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Year : 2021  |  Volume : 69  |  Issue : 3  |  Page : 765-767

Modified inexpensive needle for suprachoroidal triamcinolone acetonide injections in pseudophakic cystoid macular edema

Post Graduate Department of Ophthalmology, INHS Asvini, Colaba Mumbai, Maharashtra, India

Date of Submission13-May-2020
Date of Acceptance12-Aug-2020
Date of Web Publication17-Feb-2021

Correspondence Address:
Dr. Avadhesh Oli
Post Graduate Department of Ophthalmology, Institute of Naval Medicine, Indian Naval Hospital Ship Asvini, Near RC Church Colaba, Mumbai - 400 005, Maharashtra
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Source of Support: None, Conflict of Interest: None

DOI: 10.4103/ijo.IJO_1464_20

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Pseudophakic cystoid macular edema (PCME) is one of the leading causes of reduced vision, after cataract surgery. Topical steroids and nonsteroidal anti-inflammatory drops are frequently used in the management; however, intravitreal injections may be required for chronic cases. Suprachoroidal injection of preservative free Triamcinolone acetonide is a recent addition to the therapeutic armamentarium of ophthalmologists for treatment of cystoid macular edema of varied etiology. Though the drug is commercially available at a reasonable cost, the microneedle is not commonly available. We modified a 26 G needle for safe and cost-effective delivery of preservative-free suprachoroidal triamcinolone acetonide (SCT). In the current series of three patients with non-resolving PCME, macular edema resolved and vision improved over 3 months.

Keywords: Cataract surgery complications, pseudophakic macular edema, suprachoroidal injection, suprachoroidal steroids, triamcinolone

How to cite this article:
Oli A, Waikar S. Modified inexpensive needle for suprachoroidal triamcinolone acetonide injections in pseudophakic cystoid macular edema. Indian J Ophthalmol 2021;69:765-7

How to cite this URL:
Oli A, Waikar S. Modified inexpensive needle for suprachoroidal triamcinolone acetonide injections in pseudophakic cystoid macular edema. Indian J Ophthalmol [serial online] 2021 [cited 2021 Feb 28];69:765-7. Available from: https://www.ijo.in/text.asp?2021/69/3/765/309364

Pseudophakic cystoid macular edema (PCME) is one of the leading cause of reduced vision, after cataract surgery, and the incidence is reported from 0.5 to 2.4% in various studies.[1] In a study on cost analysis of bill payments by patients who developed PCME, it was reported that the patients with PCME paid 41% higher than patients who did not develop.[2] The PCME is caused by inflammation leading to the break in the outer blood–retinal barrier. Topical steroids and nonsteroidal anti-inflammatory (NSAID) drops are the mainstays of therapy; however, chronic PCME requires periocular or intravitreal injections. Although peri-ocular or intravitreal steroids are used for the treatment of PCME, significant side effects like glaucoma are reported.[3]

Steroid implants, which are sustained released drug-eluting devices, are used to overcome these side effects. Although the steroid implants have lesser side effects and prolonged duration of action, yet, the high prohibitory cost is a major limiting factor. Recent studies on outcomes of depot steroid injection of triamcinolone into suprachoroidal space have shown favorable results in terms of improved efficacy, lesser side effects and longer duration of action on CME due to uveitis and retinal vein occlusion.[4],[5],[6] The micro-needle used for injection is short and does not enter the vitreous cavity, and the chances of accidental retinal tear and endophthalmitis are avoided. Besides, the procedure can be performed in an office setting under sterile precautions. However, the critical limitation is the high cost and non-availability of the specialized microneedle.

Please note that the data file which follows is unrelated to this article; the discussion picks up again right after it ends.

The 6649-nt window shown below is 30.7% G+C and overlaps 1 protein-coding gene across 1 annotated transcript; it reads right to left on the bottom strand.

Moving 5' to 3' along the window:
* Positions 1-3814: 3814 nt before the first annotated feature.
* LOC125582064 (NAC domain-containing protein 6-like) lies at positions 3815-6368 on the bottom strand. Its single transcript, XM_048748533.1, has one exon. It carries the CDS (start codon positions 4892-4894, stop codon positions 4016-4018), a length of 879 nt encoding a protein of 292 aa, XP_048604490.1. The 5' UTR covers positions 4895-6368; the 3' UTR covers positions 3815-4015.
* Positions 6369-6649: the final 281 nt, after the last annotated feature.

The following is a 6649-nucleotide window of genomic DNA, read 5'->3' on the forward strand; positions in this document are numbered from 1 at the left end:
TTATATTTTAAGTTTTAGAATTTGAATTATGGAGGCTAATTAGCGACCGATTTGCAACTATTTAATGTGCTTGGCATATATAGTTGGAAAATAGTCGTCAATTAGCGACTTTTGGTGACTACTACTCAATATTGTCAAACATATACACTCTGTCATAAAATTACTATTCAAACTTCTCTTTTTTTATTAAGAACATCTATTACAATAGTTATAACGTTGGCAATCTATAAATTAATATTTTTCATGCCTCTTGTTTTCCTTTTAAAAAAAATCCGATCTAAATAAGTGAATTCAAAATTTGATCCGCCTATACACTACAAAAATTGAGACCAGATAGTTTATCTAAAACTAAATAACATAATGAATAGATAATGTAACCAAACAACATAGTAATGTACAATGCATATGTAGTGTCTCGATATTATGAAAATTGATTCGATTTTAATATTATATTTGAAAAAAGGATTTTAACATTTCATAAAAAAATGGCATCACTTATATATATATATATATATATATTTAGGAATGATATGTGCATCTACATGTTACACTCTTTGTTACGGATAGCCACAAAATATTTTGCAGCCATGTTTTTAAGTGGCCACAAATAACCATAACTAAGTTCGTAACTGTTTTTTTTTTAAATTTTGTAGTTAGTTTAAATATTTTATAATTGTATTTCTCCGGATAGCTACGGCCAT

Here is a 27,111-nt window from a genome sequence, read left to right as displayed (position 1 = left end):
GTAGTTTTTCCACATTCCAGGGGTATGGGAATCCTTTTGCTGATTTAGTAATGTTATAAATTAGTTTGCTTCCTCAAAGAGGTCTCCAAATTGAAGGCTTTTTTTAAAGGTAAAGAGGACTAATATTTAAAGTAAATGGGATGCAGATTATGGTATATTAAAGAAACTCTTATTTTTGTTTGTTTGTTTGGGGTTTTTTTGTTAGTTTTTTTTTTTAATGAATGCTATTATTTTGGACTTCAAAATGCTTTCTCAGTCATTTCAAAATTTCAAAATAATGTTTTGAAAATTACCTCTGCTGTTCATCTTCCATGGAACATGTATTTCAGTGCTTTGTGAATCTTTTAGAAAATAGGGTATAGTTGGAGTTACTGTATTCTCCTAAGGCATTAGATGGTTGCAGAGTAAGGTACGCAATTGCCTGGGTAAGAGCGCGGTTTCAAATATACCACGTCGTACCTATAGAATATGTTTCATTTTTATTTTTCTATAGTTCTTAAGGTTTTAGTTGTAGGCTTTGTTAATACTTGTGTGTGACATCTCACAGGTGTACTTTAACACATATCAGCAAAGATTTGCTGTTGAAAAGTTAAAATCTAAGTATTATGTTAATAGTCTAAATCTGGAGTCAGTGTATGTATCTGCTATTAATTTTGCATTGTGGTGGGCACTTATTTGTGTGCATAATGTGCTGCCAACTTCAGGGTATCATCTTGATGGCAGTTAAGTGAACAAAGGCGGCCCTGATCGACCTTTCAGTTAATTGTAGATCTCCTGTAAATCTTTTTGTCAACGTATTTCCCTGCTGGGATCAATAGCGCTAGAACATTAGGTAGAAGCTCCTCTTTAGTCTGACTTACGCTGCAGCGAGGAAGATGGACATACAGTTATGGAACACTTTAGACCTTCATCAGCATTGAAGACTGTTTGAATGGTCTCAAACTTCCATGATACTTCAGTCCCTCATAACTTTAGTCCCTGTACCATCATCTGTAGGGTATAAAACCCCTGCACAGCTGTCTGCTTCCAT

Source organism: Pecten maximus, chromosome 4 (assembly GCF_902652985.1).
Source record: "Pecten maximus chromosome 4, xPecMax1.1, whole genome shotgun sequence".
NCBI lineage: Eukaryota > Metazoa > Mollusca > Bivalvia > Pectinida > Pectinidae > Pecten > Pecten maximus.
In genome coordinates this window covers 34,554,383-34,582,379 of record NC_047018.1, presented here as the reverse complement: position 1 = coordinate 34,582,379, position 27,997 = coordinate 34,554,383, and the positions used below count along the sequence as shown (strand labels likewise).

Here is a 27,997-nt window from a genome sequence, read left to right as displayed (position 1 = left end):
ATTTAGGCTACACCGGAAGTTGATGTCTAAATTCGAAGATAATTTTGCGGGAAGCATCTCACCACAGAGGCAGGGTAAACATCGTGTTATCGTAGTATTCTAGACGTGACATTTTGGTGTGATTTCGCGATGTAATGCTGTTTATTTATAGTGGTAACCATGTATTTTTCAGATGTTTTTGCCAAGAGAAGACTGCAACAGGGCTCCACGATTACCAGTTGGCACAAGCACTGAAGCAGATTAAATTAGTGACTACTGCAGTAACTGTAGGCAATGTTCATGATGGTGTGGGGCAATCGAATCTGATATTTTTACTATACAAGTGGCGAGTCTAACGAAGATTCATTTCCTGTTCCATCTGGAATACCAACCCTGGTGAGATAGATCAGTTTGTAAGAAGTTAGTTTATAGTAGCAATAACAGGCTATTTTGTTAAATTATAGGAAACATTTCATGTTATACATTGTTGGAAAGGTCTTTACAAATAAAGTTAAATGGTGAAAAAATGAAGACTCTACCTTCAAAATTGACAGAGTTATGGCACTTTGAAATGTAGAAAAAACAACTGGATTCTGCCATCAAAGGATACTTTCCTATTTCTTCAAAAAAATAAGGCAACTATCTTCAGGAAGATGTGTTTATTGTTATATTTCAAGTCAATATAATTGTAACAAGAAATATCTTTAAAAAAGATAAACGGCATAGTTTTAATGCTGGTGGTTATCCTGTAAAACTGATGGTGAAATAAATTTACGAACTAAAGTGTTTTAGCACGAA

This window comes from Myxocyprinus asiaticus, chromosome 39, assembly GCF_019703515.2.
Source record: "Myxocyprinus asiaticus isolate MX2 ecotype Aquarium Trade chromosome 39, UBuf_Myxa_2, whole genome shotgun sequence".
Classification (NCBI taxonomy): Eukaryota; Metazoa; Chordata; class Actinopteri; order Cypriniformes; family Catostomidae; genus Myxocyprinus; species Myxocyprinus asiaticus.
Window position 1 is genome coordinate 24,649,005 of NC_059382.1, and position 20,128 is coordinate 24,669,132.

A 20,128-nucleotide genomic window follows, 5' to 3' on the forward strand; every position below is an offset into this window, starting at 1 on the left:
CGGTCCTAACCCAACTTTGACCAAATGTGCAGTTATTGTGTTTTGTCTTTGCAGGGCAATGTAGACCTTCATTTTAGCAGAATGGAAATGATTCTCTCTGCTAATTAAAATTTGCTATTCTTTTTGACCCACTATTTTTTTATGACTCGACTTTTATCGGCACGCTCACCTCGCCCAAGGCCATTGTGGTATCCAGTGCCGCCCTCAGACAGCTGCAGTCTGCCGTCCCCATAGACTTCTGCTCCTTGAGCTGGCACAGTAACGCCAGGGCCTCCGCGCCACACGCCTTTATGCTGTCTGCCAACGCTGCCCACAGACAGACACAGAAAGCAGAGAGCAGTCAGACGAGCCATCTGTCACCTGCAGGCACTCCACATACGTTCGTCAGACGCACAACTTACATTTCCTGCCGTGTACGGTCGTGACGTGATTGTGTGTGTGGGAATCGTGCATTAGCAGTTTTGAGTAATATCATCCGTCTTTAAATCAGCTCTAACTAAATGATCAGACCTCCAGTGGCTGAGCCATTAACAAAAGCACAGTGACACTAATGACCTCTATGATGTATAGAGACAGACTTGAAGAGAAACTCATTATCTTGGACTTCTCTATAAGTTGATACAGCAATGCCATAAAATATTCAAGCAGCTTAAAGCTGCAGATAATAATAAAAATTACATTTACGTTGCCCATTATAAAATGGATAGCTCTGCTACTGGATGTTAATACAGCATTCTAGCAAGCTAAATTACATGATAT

Surgical Technique Top

We innovated a needle for safe and cost-effective delivery of preservative-free Triamcinolone acetonide (TA) into the suprachoroidal space.

Institutional ethical committee clearance was taken for the study. Patients with chronic PCME on topical NSAIDs for more than 3 months were enrolled after informed consent. A separate consent to publish these findings, images, OCT, and surgical video was gathered from the patient.

A 22 G intracath (used for intravenous injections) with a dimension of 25 mm length and 0.9 mm outer diameter (Anina India) was taken. The plastic sheath of 22 G intracath was cut into two halves after removing the stylet, using scissors. A 26-gauge needle (length 13 mm, diameter of 0.45 mm, Safe way, Med devices Ltd, UK) was mounted on 1 CC insulin syringe with preservative-free triamcinolone 4 mg/0.1 ml (Aurolab). The 26 G needle was passed through the lumen of this hollow sheath of intracath, and final adjustment in the length of the outer sheath was made to expose terminal 1 mm of the bevelled needle tip which was reconfirmed with a calliper. Each half of the intracath sheath (length of 12 mm) was used to prepare two separate injections [Figure 1]a and [Figure 1]b.
Figure 1: (a) The outer sheath of intracath is cut and used to cover the 26-gauge needle till the bevelled edge. (b) The outer sheath of intracath expose 1 mm bevelled end of the needle reconfirmed by measuring with calipers. (c) Intraoperative photograph showing the needle in suprachoroidal space at 4 mm from the limbus. (d) Baseline optical coherence tomography with prominent cystic spaces and macular edema. (e) Slit-lamp photograph showing injection site with minimal congestion. (f) Optical coherence tomography with reduction in intraretinal cysts and resolving macular edema

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The eye was cleaned, draped, and a lid speculum was applied. The 26 G needle with an outer sheath of intracath and exposed 1 mm tip was held perpendicularly to the sclera with the bevel pointing posteriorly away from the limbus [Video 1]. Perpendicular entry with the needle was made at the marked point (4 mm from the limbus in superotemporal quadrant), on the sclera and sufficient pressure was applied to create a dimple on the sclera [Figure 1]c. 4 mg of triamcinolone in 0.1 ml was injected slowly by pressing the plunger of the syringe. A cotton bud was used to avoid the reflux of the drug after the needle was withdrawn. One drop of betadine was instilled at the end of the procedure. Any intraoperative injection-related complications were documented. Patients were followed up to 12 weeks for change in visual acuity, intraocular pressure, central macular thickness (CMT), and any complications [Figure 1]d, [Figure 1]e, [Figure 1]f.